I still remember the first time I heard pop singer Pink’s song, “Conversations with my thirteen year old self.” At the time, I thought how utterly wonderful it would be to regress in time and warn a younger me of all that lay ahead, to insist I do certain things, to behave or not behave in a particular way.
Yes, life would be easier if we knew what lay ahead, if we knew which decisions would result in hardships and struggles. Yet even while this is not possible, I still find it useful to contemplate how I would be better prepared to steer the course of my life if I knew what lay ahead. I find it’s still therapeutic to think of the things I’ve done and shouldn’t have or the things I didn’t do and should have done. Because even though I cannot change the events that have taken place in my life, I can still identify lessons learned.
I pondered this as I drank my second cup of cafe con leche this morning. As I sat, soaking up the early morning sun at an outdoor cafe, I overheard an angry exchange between a mother and an adolescent girl over her appearance. While the mother desperately tried to convince her child that she looked fine in her swim suit, the girl insisted that she would not take her shirt off at the beach and “expose the public to her fat rolls.”
As I listened to her words, I regressed in time. I easily retrieved a mental picture of myself at thirteen. I remembered how difficult it was to feel good about myself, how I struggled to accept myself. At the time, the opinion of others mattered so much. My decisions revolved around what others thought, said, or demanded. The media ruled how I felt about my body, my person, my self. Comments from friends and family dictated my mood and self worth. Magazines told me what I should wear, weigh, and eat. It was excruciatingly difficult to know who I was, to become acquainted with the real me with so many voices telling me who I should be, what I should do, and how I should act.
Yes, life would have been so much simpler if I had been able to warn myself that the opinions of others would not define me, that it wouldn’t be necessary to seek validation, acceptance or approval. That I and I alone would determine my worth and what others thought of me would not serve as a compass in my journey of self discovery.
If I could go back in time, I would tell my thirteen year old self that physicality alone should not define my essence. That I am so much more than a face, a body, a size. I would insist I follow my heart but only after weighing the consequences of my actions. I would affirm that while dreaming allows me to envision possibilities, realism provides the wisdom to know when to walk away and when to scrap what doesn’t work and start fresh.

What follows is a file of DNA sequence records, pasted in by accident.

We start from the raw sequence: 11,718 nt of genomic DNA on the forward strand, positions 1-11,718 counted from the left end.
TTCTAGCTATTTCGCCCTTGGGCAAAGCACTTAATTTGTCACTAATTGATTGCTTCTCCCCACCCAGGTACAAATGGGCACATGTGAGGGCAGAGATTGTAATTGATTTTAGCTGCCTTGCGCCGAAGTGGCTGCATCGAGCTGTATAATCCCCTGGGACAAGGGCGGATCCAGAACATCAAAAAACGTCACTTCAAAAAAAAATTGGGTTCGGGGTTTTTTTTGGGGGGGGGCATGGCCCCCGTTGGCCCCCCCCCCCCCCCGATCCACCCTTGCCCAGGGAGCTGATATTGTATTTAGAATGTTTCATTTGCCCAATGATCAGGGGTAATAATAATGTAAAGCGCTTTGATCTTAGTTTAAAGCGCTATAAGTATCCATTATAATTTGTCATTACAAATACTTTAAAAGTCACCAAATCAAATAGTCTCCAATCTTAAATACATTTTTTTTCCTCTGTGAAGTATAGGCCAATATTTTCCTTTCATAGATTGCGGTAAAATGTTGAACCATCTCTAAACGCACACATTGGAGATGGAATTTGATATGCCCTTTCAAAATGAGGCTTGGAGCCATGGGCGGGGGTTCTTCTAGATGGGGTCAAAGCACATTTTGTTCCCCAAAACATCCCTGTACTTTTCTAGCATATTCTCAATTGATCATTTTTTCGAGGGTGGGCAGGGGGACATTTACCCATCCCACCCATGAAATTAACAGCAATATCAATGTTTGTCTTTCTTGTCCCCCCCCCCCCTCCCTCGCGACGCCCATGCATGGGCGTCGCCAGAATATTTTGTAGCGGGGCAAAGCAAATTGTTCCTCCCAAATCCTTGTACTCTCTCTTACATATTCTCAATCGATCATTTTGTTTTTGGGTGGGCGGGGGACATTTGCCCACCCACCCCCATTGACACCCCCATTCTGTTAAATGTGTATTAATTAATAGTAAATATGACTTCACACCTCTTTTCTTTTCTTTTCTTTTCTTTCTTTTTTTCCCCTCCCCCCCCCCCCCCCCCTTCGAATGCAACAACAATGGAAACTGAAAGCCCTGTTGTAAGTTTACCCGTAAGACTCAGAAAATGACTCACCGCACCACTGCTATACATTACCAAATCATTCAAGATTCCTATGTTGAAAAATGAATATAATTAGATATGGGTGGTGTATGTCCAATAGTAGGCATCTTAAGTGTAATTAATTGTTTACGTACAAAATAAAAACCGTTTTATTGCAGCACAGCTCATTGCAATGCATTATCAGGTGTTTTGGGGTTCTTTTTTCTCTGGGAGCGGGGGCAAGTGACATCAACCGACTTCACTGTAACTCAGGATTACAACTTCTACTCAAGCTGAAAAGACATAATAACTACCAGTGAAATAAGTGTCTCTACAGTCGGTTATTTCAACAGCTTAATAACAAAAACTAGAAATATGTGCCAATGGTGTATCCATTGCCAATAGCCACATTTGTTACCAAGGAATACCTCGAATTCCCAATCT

I would encourage a younger me to not expend energy on other people’s problems, to stay away from toxic folk, and abstain from meeting the expectations of others. Given the possibility to regress in time, I would shake the adolescent me, hard, and say that no matter what anyone says, I am destined to become a phenomenal woman.
Sisters, today when you look in the mirror or catch a glimpse of your reflection, smile at yourself and say, I am beautiful. I am unique. There is no one else like me.
Because it is every woman’s destiny to breathe, feel, and experience joy. But alas, this is only possible when we believe in ourselves, when we believe we have what it takes to do whatever we want to do.
Let us learn to love ourselves unconditionally and without reserve.
Watching the tears trickling down that angry teen’s face this morning, I was reminded of how easy it is to hold ourselves hostage, to deprive ourselves of feeling joy, to sabotage our right to be happy.
And while it may not be possible to warn our thirteen year old self, we can still move forward, secure in the knowledge that we are phenomenal women.
Each and every one of us.
Yes, ladies, we are phenomenal women meant to shake our hips without reserve, hold our heads high, and laugh heartily with every step we take.
What would you tell your thirteen year old self?
56 thoughts on “What would you tell a younger you?”
**** The media ruled how I felt about my body, my person, my self. Comments from friends and family dictated my mood and self worth. Magazines told me what I should wear, weigh, and eat.***
Sad & True. Damit.
I thought I was MAGICAL and Wonderful until somebody told me I wasn’t. I believed them.